I have to disagree on Einstein, without the field equations it's doubtful psuedo-Riemannian geometry or so-called "Einstein manifolds" would be so big in math. There is also his work on Brownian motion and diffusion. Even if you deny he did "mathematical research" his importance for mathematics justifies him being on a timeline of mathematics .. imho


You can argue that Einstein spurred interest in Geometry, but he himself made no contributions to this field. In fact it was pretty famous that he kept bugging Ricci to help him frame his ideas in mathematical terms. Einstein was a physicist through and through, and not even a mathematical physicist. Now someone like Ed Witten is a completely different beast.


Did computer science as a field exist in Lady Ada's time? No, it did not. And where did computing science get its formal beginnings? In mathematics departments.

I guess I just have an inclusionist mindset with these matters. Popularizers, esotericists, eccentrics, early pioneers of new thought-tech, and people in closely associated fields should at least be considered in projects like this. Contributing to mathematics culture seems important to me, not just contributing to mathematics achievements.


> "And where did computing science get its formal beginnings? In mathematics departments."

Citation needed. You might be able to argue that it had its beginning in EE departments, but CS as a field did not spring from math at all. Seriously there is a difference between formalizing something in mathematical language - which happens to almost every technical field - and having that formalization be considered an advancement in math itself. This is exactly my point about throwing everyone "technical" into the mix. After all, the formalization of chemistry requires lots of math, so Marie Curie must be on the list of mathematicians, too!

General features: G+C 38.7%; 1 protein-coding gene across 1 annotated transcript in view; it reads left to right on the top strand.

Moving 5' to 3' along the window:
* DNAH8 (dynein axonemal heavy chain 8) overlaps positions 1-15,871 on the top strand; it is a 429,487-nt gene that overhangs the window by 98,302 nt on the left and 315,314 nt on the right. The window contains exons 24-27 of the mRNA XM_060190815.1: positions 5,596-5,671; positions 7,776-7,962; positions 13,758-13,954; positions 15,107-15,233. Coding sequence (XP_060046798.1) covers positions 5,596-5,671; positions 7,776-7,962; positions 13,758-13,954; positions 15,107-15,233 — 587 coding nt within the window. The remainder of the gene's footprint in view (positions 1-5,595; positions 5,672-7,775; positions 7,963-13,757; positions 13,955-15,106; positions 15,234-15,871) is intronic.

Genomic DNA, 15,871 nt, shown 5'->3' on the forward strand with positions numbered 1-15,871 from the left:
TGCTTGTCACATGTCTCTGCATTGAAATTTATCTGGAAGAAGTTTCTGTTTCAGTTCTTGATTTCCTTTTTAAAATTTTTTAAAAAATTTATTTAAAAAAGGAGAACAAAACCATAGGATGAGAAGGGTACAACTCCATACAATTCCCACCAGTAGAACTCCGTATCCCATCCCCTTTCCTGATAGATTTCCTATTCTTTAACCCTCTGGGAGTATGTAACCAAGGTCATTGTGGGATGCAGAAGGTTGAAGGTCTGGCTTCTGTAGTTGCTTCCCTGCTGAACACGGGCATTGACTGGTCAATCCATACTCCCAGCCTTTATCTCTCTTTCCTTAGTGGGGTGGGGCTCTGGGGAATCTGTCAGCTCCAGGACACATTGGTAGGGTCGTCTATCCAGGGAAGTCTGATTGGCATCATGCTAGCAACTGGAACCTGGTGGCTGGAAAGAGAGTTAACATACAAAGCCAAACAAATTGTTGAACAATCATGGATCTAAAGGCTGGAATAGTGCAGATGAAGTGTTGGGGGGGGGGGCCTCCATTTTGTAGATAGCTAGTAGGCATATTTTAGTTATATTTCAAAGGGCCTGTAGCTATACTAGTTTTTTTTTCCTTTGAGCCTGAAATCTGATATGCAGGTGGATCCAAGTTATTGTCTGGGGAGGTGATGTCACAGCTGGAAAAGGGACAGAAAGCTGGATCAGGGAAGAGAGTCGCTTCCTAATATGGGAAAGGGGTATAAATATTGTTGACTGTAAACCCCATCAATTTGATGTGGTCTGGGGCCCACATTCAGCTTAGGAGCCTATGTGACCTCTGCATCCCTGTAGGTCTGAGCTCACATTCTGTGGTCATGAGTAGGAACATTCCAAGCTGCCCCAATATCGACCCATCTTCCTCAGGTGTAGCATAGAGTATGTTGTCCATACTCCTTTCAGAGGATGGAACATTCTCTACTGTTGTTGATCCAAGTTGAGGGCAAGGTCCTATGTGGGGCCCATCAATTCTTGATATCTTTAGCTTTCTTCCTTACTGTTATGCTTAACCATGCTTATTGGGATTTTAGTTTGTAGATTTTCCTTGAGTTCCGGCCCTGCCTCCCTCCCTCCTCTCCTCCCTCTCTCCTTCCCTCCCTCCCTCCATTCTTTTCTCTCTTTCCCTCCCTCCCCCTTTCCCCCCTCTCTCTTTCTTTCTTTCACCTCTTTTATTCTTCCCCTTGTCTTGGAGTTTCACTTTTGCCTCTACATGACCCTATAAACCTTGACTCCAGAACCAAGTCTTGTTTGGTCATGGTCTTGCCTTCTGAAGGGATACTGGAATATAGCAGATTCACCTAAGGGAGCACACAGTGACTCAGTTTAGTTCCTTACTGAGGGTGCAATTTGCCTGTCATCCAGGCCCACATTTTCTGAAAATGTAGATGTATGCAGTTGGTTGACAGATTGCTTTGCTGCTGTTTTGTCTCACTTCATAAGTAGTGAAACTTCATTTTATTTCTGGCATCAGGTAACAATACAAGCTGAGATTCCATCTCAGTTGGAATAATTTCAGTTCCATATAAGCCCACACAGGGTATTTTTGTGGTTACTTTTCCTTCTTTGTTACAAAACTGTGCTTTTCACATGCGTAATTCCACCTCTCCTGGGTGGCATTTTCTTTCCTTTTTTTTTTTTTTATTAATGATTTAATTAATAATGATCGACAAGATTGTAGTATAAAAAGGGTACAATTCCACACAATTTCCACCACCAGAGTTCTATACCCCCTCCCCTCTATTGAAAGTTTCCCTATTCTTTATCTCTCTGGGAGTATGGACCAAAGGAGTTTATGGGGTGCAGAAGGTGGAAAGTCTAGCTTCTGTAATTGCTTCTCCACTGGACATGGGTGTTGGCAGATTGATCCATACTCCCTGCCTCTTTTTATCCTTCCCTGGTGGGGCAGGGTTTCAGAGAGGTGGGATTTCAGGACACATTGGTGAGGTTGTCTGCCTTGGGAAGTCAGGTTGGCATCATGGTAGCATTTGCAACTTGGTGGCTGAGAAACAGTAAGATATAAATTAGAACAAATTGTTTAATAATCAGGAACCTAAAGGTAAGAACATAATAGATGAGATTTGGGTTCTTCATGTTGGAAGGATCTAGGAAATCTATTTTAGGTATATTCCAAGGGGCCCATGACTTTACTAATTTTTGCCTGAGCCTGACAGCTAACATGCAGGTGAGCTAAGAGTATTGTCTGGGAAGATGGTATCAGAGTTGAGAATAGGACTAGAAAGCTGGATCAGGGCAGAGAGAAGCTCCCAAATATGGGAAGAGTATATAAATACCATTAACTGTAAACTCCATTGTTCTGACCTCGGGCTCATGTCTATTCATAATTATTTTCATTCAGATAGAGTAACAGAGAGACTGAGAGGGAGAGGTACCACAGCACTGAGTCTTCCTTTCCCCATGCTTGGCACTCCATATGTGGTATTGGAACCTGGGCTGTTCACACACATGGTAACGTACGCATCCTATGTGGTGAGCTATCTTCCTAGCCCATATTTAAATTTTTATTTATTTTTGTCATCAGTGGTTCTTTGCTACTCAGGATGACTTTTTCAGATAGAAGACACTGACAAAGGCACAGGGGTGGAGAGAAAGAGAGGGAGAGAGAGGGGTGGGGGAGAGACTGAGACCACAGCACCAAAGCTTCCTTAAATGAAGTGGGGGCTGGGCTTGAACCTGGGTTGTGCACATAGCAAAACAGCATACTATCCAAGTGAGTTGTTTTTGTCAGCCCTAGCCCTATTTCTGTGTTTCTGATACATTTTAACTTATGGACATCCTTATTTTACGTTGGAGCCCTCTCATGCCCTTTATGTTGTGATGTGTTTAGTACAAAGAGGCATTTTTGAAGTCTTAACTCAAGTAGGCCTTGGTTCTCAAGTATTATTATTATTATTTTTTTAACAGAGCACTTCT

> Dodgson, but his contributions are not considered noteworthy enough to make any kind of timeline.

By whom? Obviously the poster did. Lots of people think of him in connection with his work in logic, which isn't research-level, but I think of him in the context of, e.g., https://en.wikipedia.org/wiki/Dodgson_condensation , which to my somewhat amateurish knowledge of the subject was a research-level contribution for its time.


> None of these are actually contributions to mathematical research

So what? The site is a Timeline of Mathematics, not a Timeline of Mathematical Research. Surely notable new applications of mathematics belong on the timeline, regardless of whether they involved new research or not.


[flagged]


Please stop taking HN threads into flamewar.

https://news.ycombinator.com/newsguidelines.html


I didn't mean to flame, just calling it as I see it. That said your house your rules thank you for the guidance.


[flagged]


>Einstein is probably the most famous fraud of the 20th century. Strange how many people don’t realize he plagiarized his own wife.

Could you provide a source on this? DDG only shows youtube videos and conspiracy websites when searching.


Using a query like [Einstein fraud] or whatever is going to get you crap results. Try something like [Mileva Marić] instead to get results from mainstream sources like SA[1]. And obviously those sources aren't going to throw words like "fraud" around, but you don't even have to read between the lines to see my claim is plausible if not entirely justified. It's yet more evidence that women in STEM have been erased by men taking credit for their work.

[1] https://blogs.scientificamerican.com/guest-blog/the-forgotte...